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Loss of what could be; but is – a prayer-poem in eulogy after a suicide, by Andrew Meit

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For Ben, a bright soul
by Andrew Meit, uncle.

Loss of what could be; but is.[1] Loosely based on “A Jewish Prayer” by Rabbi David Wolpe in “Prayers for 9/11,” Huffington Post, 9 September 2011. 

Ein Sof:

How can I seek comfort
for a potentiality lost?
Or is it?

I cannot pray for deliverance
from their choice for peace,
only to be given memories
filled with their miracles.

For what could be, now not
is burned into my soul, my time.

A child’s gift giftless;
A child grown parentless.
Long bereaved we living must.
Memories past are prayers cherished.

Only constant constructed love daily
lives out the powerful promise
to wrestle evil and wield goodness;
to prevent pain and helpless hope —

Let faith shine through crushing clouds;
let not tragedy engulf tenderness growing.

There is no victim,
There is no victimizer;
There is only the sustaining potential
to keep trust in the potential to love.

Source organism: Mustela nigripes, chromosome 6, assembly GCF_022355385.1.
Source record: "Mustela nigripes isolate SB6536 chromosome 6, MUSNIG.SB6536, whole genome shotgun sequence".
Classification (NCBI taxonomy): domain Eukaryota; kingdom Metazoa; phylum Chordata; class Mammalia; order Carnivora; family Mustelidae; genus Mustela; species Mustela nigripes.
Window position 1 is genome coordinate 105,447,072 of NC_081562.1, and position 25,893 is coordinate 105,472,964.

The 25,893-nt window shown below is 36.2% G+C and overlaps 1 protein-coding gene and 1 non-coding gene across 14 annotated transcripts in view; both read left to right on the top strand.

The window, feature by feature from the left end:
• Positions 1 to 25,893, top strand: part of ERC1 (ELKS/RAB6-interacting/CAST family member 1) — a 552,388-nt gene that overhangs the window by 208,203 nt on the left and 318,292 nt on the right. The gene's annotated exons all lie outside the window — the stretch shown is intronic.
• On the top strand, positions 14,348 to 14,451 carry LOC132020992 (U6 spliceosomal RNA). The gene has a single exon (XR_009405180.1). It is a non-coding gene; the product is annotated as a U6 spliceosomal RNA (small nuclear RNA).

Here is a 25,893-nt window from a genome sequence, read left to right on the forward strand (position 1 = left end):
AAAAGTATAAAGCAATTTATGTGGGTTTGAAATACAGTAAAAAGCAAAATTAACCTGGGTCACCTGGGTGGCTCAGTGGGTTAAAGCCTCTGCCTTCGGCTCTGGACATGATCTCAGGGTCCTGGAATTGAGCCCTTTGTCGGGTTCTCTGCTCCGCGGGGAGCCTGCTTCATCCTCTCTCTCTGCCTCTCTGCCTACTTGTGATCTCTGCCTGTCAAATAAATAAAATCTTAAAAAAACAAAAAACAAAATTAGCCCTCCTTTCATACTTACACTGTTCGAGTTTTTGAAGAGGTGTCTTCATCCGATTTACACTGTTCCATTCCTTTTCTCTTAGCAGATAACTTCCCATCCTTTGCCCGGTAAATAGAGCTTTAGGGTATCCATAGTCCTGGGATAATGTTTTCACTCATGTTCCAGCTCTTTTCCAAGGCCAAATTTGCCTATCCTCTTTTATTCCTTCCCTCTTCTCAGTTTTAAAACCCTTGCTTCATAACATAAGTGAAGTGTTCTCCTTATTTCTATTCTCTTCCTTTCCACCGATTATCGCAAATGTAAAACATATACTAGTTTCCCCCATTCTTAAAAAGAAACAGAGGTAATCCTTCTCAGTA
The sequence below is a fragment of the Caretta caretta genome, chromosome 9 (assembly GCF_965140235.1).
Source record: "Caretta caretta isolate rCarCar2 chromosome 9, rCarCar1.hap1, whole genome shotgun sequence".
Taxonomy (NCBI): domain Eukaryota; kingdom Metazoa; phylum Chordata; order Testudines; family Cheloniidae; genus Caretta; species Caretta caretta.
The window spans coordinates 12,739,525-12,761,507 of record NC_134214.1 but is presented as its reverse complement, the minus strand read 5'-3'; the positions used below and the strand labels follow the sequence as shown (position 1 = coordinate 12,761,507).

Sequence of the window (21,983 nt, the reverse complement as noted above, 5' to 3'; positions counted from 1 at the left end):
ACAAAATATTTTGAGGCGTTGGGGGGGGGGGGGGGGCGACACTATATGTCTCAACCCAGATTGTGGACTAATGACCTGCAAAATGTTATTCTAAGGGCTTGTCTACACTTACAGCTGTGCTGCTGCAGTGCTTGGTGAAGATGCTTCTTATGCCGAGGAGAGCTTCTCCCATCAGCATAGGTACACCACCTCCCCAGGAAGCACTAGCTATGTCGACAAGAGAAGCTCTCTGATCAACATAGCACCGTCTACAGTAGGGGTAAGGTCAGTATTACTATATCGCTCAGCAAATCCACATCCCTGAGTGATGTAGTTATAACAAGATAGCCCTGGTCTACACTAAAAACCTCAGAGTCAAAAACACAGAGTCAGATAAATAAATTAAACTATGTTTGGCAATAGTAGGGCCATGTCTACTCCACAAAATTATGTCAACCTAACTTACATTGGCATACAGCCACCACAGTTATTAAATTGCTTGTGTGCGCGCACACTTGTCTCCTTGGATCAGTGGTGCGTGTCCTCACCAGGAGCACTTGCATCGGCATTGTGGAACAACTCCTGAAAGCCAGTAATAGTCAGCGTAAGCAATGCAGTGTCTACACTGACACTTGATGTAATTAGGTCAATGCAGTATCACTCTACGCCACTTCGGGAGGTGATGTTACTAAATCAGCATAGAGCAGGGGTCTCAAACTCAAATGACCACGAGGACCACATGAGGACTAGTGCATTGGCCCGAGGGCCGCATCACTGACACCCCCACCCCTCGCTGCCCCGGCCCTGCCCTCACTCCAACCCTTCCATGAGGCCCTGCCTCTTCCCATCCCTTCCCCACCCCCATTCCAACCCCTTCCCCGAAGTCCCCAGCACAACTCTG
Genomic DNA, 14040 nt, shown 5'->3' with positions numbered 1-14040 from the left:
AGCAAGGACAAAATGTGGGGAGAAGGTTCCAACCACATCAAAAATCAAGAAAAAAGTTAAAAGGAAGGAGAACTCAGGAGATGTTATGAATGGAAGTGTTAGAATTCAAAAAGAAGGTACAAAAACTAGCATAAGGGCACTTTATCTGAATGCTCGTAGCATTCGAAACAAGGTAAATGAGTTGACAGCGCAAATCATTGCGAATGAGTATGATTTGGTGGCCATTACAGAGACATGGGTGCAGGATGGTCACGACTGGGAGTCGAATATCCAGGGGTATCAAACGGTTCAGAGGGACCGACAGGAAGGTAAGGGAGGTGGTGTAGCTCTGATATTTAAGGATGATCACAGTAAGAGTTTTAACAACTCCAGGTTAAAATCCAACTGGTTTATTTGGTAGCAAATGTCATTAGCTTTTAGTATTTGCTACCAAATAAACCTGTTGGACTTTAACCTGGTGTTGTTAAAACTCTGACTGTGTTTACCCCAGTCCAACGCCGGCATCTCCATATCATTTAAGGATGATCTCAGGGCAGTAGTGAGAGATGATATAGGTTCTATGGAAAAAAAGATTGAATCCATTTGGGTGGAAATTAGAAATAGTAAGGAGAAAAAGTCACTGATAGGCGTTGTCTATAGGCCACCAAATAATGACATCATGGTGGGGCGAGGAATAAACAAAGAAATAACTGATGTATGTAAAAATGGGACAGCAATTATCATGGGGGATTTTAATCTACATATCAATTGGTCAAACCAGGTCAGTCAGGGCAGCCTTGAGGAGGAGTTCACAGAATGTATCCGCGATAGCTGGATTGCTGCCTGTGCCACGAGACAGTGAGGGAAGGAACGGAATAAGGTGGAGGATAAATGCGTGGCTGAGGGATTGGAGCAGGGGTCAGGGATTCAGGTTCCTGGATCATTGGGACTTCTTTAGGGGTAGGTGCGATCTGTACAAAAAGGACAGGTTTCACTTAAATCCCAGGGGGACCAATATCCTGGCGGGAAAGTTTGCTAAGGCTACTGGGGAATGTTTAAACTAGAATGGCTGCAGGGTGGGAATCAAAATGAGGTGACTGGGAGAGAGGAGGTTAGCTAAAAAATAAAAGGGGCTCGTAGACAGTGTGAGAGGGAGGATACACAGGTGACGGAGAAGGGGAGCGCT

This eulogy by Andrew Meit was read at Temple Beit Ami in Rockville, Maryland at the funeral of Benjamin Meit. Andrew writes, “Ben would have turned 19 next week. He died from complications from depression and mental illness.” Donations in Ben’s memory may be made here.

The poem is loosely based upon words shared by Rabbi David Wolpe for an ecumenical collection of prayers and statements of religious leaders a decade after the terrorism on September 11, 2001, collected by the Huffington Post and published 9 September 2011.

A Jewish Prayer

Dear God, how do we pray for what was lost? We cannot pray for deliverance or a miracle, for the tragedy has already burned itself into our souls. Children have grown fatherless. Families are long since bereaved. We know there is no prayer to change the past. So we pray to live with memory, with constant love, with the promise both to combat evil and to cherish goodness. Do not let our pain cloud our hopes or crush our hearts. Help us grow through this tragedy, keep faith with its victims, and sustain our trust in You.

If you or anyone you know is in need of help, please call 911, or 1-800 273 8255, the national suicide prevention hotline.


1 Loosely based on “A Jewish Prayer” by Rabbi David Wolpe in “Prayers for 9/11,” Huffington Post, 9 September 2011.

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